BROWNSVILLE, Texas – Former U.S. Ambassador to Mexico Ton Garza has told border communities to tell their story and not let those from outside the region set the narrative.

Speaking on a webinar hosted by the Rio Grande Valley Hispanic Chamber of Commerce, Garza said border residents should also hold its elected leaders accountable.

“Continue to hold them accountable for the things that are important to us in South Texas and along the border,” said Garza, a native of Brownsville, Texas.

“My frustration, was, often times, that it seemed like the policy which most impacted us was driven by individuals in Iowa or Idaho or some other state so removed from the border. Their understanding was largely soundbites and they weren’t soundbites based on reality. So, keep telling our story.”

When telling that story, make sure international trade with Mexico is included, the former ambassador stated. “Trade and commerce are what drives opportunity not only for this generation but for future generations,” Garza said. 

He also spoke up for immigration and immigrants.

“Immigration is something so fundamental to our country and our nature that while we all want safe, secure, and efficient borders, we don’t want to close them to immigration, which has always made us a stronger and better country,” Garza said. “So, I would hold people accountable and then tell them the story.”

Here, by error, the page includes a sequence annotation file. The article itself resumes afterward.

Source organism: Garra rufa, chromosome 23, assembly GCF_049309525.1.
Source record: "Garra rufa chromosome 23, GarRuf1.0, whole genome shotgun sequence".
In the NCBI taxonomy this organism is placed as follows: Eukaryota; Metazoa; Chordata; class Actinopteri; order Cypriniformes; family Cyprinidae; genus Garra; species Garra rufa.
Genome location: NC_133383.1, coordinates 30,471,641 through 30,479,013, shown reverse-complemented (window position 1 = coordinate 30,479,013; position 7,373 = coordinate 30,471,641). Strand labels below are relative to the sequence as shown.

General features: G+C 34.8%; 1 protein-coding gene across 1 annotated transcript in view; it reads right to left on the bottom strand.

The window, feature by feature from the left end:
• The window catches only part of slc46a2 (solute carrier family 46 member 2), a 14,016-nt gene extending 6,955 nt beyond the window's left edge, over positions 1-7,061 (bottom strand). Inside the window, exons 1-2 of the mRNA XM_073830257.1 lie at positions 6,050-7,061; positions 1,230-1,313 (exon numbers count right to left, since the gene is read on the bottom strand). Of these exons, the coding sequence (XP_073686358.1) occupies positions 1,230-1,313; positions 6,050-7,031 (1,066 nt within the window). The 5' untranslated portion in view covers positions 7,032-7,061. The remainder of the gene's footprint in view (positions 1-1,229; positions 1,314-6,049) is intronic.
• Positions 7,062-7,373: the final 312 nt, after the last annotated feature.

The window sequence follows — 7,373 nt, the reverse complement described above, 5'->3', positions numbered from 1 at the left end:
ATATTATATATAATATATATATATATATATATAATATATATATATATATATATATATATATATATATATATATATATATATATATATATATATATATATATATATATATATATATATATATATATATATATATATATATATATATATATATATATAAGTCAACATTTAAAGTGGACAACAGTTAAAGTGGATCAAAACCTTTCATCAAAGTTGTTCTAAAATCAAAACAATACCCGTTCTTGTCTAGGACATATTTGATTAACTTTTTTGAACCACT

The moderator of the webinar was RGVHCC President and CEO Cynthia Sakulenzki. She asked Garza about the recent surge in border crossings by unaccompanied minors.

“We are going through a moment where this sense that there will be a change in policy has led to more disruption along the border,” Garza said.

“I think we will get beyond that, whether it be through expanded processing centers, whether it be with clear lines in terms of what the rules of immigration are going to be.”

Garza noted that another former U.S. Ambassador to Mexico, Roberta S. Jacobson, is helping the Biden Administration with border policy. He pointed out Jacobson’s recent remarks that “this is not the time to be coming, we are trying to fix this.”

Garza said it might take a little bit of time for things to settle down at the border and that the national guard and/or various .federal agencies may have a greater presence in the region for the next six months or so.

During the webinar, Garza, a former Cameron County Judge and Texas Secretary of State, also spoke about the likely impact of the new United States-Mexico-Canada Agreement.

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